This is why there's a crisis in Northern Ireland

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A murder on the streets of Belfast has triggered a massive political crisis in Northern Ireland.

There are fears the whole power-sharing agreement could collapse.

Newsbeat explains why this killing is causing so many problems. To understand what's going on now, you have to go back in time.

Ninety years ago Ireland was split in two after people living there went to war against their British rulers.

The south became a separate state, now called the Republic of Ireland.

But the break-up led to decades of unrest and violence in Northern Ireland, which remained part of the UK.

image captionBritish paratroopers in Belfast during The Troubles, 1972

Broadly speaking, there are two main sides.

- Nationalists or republicans, who are mainly Catholic, believe the north should join a united, independent Ireland.

- Unionists or loyalists, who are often Protestant, think Northern Ireland should stay part of the United Kingdom.

The period known as "The Troubles" began in the late 1960s and lasted for nearly 30 years.

British troops were deployed to Northern Ireland, at first to protect Catholics, but soon became involved in bursts of fierce fighting with paramilitary groups.

More than 3,600 people from both sides were killed. A further 50,000 others were injured.

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image caption"The Troubles" began in 1968 and ended when the Good Friday Agreement was signed in 1998

Republican militant groups (paramilitaries) like the IRA and INLA wanted Northern Ireland to join with the Republic of Ireland. There were also splinter groups called the Provisional and Real IRA.

Loyalist paramilitaries, such as the UDA/UFF and UVF, wanted the union to remain in place.

The search for peace

The Good Friday Agreement was signed in 1998 and was seen as a major step towards peace in Northern Ireland.

It laid plans for paramilitaries to hand over their weapons and for some prisoners to be released.

The deal also saw the creation of the Northern Ireland Assembly, a coalition that forces both sides to work together.

But because of the violence of the past, decisions are often made slowly because everyone has to be happy.

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image captionStormont Castle, near Belfast, is home of the Northern Ireland Assembly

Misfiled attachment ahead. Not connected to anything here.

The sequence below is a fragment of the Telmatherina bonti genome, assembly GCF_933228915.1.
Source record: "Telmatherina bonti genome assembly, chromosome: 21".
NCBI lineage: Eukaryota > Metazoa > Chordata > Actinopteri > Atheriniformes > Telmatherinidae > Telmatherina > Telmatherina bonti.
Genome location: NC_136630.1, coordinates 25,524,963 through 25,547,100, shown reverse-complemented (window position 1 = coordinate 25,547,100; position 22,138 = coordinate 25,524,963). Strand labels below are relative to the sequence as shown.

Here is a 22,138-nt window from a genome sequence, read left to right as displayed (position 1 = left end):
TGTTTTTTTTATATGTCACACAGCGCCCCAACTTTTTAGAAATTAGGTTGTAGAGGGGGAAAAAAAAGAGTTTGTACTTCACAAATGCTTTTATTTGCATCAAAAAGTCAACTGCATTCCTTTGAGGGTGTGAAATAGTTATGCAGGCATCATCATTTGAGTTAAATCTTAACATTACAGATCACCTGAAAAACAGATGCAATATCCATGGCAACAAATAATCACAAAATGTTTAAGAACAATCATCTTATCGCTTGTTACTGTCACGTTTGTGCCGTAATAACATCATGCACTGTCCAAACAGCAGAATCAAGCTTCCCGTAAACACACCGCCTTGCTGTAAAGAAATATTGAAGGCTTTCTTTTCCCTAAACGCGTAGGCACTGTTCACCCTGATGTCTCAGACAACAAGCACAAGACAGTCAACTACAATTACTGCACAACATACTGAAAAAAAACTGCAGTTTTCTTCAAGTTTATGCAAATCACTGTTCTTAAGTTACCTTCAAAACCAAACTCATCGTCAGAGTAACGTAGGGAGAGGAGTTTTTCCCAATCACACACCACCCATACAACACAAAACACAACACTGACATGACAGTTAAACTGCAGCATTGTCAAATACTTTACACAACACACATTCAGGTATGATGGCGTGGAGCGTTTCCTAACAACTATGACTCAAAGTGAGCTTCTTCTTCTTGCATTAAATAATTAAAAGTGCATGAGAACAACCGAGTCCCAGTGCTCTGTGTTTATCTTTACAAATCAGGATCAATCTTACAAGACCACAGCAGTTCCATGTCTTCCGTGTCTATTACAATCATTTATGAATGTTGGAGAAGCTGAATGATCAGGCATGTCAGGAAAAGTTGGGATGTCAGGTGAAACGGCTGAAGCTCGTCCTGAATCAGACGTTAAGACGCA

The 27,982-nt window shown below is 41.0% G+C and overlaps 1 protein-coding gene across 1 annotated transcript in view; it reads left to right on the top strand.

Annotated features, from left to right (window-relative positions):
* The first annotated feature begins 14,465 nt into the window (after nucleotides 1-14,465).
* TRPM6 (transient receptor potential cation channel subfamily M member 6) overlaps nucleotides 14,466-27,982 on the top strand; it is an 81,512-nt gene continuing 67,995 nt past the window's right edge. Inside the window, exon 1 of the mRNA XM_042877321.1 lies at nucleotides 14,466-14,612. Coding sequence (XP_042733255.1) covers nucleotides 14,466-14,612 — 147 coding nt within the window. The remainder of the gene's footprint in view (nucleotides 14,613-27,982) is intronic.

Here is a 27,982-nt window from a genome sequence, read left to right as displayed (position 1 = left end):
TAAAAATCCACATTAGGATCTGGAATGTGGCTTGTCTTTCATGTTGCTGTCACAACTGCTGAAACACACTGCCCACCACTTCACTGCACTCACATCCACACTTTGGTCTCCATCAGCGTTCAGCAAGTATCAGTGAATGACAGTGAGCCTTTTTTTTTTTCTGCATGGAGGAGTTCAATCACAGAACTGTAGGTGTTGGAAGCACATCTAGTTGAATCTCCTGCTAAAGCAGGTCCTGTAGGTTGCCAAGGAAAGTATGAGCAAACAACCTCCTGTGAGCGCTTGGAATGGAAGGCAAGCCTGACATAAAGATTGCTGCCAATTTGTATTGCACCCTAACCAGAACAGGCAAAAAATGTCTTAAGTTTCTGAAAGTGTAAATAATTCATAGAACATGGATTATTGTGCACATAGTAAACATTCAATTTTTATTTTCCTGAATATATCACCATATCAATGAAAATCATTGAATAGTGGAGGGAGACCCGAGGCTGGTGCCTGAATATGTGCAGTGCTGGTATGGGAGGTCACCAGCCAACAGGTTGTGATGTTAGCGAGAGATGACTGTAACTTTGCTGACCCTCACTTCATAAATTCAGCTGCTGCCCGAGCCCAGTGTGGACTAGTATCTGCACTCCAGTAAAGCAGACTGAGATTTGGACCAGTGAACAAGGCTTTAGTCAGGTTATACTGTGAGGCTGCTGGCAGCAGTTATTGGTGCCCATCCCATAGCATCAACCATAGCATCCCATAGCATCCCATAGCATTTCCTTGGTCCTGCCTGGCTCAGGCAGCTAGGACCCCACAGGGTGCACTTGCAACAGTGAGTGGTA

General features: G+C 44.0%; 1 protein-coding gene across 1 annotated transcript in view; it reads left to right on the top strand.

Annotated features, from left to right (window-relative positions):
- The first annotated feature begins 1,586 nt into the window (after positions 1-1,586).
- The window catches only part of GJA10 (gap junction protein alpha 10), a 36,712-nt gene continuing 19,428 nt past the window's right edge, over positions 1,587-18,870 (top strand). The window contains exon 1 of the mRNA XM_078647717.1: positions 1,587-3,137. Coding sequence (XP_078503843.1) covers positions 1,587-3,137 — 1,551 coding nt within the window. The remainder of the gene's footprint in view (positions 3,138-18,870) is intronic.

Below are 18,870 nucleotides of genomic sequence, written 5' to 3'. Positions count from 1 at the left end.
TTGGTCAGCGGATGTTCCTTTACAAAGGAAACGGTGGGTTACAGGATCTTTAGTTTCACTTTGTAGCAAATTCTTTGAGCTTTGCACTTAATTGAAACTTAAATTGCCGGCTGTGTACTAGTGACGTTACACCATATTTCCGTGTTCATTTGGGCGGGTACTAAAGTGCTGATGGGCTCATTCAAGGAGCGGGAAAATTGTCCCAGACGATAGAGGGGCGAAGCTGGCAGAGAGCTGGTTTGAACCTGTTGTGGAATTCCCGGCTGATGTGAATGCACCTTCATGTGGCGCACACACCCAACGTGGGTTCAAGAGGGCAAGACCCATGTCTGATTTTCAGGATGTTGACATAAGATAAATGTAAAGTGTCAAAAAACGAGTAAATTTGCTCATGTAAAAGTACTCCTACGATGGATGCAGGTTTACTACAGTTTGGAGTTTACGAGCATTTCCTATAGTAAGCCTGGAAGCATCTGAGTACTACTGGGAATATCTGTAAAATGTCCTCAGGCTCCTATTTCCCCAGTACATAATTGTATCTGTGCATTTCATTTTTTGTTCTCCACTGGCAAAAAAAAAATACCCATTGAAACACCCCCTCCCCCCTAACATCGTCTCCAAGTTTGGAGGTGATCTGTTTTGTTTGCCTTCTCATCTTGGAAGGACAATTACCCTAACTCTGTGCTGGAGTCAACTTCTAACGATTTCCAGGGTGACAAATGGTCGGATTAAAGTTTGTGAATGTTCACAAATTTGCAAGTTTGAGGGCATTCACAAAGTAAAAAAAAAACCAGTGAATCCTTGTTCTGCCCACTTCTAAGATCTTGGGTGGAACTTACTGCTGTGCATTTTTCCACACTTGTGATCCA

Over the years massive steps forward have been made. Critically for most people, the fear of violence and bombings has all but gone.

But tensions remain. Belfast is still divided into neighbouring Catholic and Protestant pockets.

The lines between them are sometimes marked with "peace walls". These high barriers, with fences on top, have gates that are locked at night to keep rival communities apart.

image copyrightBBC/Getty
image captionA peace wall in Belfast

Why is there a new crisis?

The murder of a former IRA man has seen the tensions at the Northern Ireland Assembly bubble right to the surface.

The police service in Northern Ireland says current Provisional IRA members could be involved in the killing.

That's a big problem for the political party Sinn Fein. It's had links with the IRA but says the police claims are false and insists the Provisional IRA no longer exists.

That answer's not good enough for Northern Ireland's First Minister Peter Robinson. He leads the Democratic Unionist Party (DUP).

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image captionPeter Robinson, left, is leader of the Democratic Unionist Party. Martin McGuinness leads Sinn Fein in Northern Ireland. They have learned to work closely together

Unionists argue that if the IRA is still active, Sinn Fein should not be allowed to have ministers in government.

Peter Robinson refused to carry on working with Sinn Fein and asked the Assembly to be adjourned or suspended so talks can be held to discuss the murder.

But that idea was rejected.

Peter Robinson's now resigned and all but one of the DUP's ministers have stood down too.

That could mean a total collapse of power-sharing in Northern Ireland and lead, once again, to the country being ruled from London.

And that's what caused the violence in the first place.

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